President Donald Trump will certainly not be heralded as a do-nothing president, no matter your personal opinion on him. If you have a television, internet connection or happen to live near another human being, you have almost certainly heard of the cascade of actions Trump has taken in the early days since his inauguration. The discussion on these issues has been intense, bitter and, in some cases, totally independent of facts.
Potentially the most controversial of the president’s actions, and that is quite a high bar, was last weekend’s executive order barring refugees, visa holders and, briefly, green card holders from seven nations with significant Muslim majorities from entering the United States. Trump and his supporters argue this will reduce the likelihood of terrorist attacks in the U.S., but his critics have said the action is akin to a ban based on faith.
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U.S. Senate Minority Leader Nancy Pelosi of Maryland and many other Democrats have been using #muslimban on Twitter, and protests have been widespread and extensive. Is this a fair assessment? Does Trump’s action equate to a Muslim ban?
At absolute first glance, putting my own bias aside, I would have argued no. A quick word search of the order itself shows that not once are the words “Muslim” or “Islam” used, nor any derived form of those words. So, by terminology, I would argue this is absolutely not a Muslim ban.
But politics is about far more than technicalities. The order’s phrasing, the president’s rhetoric and demographics that cannot be ignored all lend serious credence to the claim this is an executive action targeting a religion.
To begin, I was seriously concerned when I read alterations to the law may be made in order to “prioritize refugee claims made by individuals on the basis of religious-based persecution, provided that the religion of the individual is a minority religion in the individual’s country of nationality.” I immediately worried this could be perceived as saying Christians in the region will be given special treatment for no reason other than their faith.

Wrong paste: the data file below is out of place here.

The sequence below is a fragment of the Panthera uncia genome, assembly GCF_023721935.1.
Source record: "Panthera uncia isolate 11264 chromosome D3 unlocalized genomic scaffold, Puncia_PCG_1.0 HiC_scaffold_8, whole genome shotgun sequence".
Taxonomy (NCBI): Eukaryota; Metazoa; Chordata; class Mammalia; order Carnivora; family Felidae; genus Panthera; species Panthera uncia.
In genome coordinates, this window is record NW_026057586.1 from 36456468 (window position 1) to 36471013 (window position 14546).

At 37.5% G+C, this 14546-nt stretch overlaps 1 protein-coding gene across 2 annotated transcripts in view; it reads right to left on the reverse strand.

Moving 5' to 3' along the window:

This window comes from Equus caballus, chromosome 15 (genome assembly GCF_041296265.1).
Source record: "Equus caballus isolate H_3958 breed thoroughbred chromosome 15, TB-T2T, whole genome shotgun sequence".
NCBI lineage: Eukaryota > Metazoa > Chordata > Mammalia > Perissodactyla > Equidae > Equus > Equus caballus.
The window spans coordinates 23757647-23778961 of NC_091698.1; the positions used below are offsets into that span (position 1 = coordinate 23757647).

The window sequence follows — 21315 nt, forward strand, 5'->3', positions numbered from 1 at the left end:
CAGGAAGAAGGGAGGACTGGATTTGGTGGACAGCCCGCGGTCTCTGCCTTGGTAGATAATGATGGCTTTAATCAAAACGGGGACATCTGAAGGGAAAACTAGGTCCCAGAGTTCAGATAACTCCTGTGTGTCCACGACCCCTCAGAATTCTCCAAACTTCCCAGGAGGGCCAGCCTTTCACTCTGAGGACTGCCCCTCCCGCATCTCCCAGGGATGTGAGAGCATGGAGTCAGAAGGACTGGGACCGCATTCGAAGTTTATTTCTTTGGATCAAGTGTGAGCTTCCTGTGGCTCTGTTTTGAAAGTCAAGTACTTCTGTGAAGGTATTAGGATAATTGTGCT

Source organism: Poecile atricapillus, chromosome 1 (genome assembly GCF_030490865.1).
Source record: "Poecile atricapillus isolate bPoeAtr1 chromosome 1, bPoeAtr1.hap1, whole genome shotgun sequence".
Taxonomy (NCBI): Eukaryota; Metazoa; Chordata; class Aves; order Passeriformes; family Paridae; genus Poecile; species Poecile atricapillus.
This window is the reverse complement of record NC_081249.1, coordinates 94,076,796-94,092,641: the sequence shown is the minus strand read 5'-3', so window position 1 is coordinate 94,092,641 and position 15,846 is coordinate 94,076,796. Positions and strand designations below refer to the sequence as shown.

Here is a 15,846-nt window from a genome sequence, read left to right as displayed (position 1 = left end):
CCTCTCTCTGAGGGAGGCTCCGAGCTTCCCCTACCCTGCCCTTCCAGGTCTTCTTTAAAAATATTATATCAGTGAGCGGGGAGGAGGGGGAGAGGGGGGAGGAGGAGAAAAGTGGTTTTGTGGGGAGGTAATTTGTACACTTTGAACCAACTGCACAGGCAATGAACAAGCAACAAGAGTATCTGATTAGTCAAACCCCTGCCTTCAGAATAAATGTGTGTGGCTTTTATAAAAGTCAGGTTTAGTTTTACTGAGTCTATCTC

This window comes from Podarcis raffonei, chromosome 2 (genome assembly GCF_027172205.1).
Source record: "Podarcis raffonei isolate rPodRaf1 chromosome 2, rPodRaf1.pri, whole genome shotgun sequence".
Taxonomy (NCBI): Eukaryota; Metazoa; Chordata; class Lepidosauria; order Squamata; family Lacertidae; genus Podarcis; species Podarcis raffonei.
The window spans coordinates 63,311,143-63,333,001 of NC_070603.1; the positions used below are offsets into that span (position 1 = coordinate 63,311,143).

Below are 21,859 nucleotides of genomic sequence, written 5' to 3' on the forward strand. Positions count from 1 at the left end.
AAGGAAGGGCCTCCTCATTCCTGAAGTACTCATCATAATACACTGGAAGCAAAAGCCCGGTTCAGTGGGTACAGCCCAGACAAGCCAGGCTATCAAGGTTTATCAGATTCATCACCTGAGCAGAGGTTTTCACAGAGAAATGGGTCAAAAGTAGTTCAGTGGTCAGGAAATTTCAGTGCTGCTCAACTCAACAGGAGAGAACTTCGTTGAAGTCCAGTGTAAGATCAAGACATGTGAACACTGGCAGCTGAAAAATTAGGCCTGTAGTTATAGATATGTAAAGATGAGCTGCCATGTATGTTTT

I hoped Trump would come out and correct my interpretation of this, to tell me I was wrong. Sadly, Trump came out and did the precise opposite. During an interview with the Christian Broadcast Network, he confirmed religion would be a deciding factor.
Democrats and Trump critics have railed the president for selecting countries dominated by the Islamic faith. Demographically this is a fair statement, as the nations the ban afffects all have vast majority-Muslim populations, with Syria having the lowest by percentage at 87 percent.
One of the main counterarguments made by Trump’s supporters and members of his staff is the ban does not include many of the world’s largest Muslim-majority nations. Sure, this is true — the ban does not affect countries like Indonesia, the nation with the highest Muslim population, with more than 225 million.
But his rebuttal does not hold water. Just because a law, or in this case, an executive action, does not target all members of a group, does not make it fair nor does it take away from its discriminatory nature.
With this information, after considering the region’s demographics, the order’s tenuous wording and the president’s statements, I must conclude, sure, it’s technically false to call Trump’s order a “Muslim ban” if you are stubborn enough to stick to the order’s words and nothing else. But read between the lines, and it tells a different tale.
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On a scale of one to 10, with 10 being totally correct and one being utterly made up, I say the claim the executive action is a Muslim ban ranks at a seven.
I would love to know what you think. Do you agree with this assessment, have any questionable statements you think should be reviewed or think I missed some key component in my logic? Please send me an email. I hope to continue this type of column every week and would greatly appreciate suggestions.
Harry Lees ([email protected]) is a freshman majoring in political science.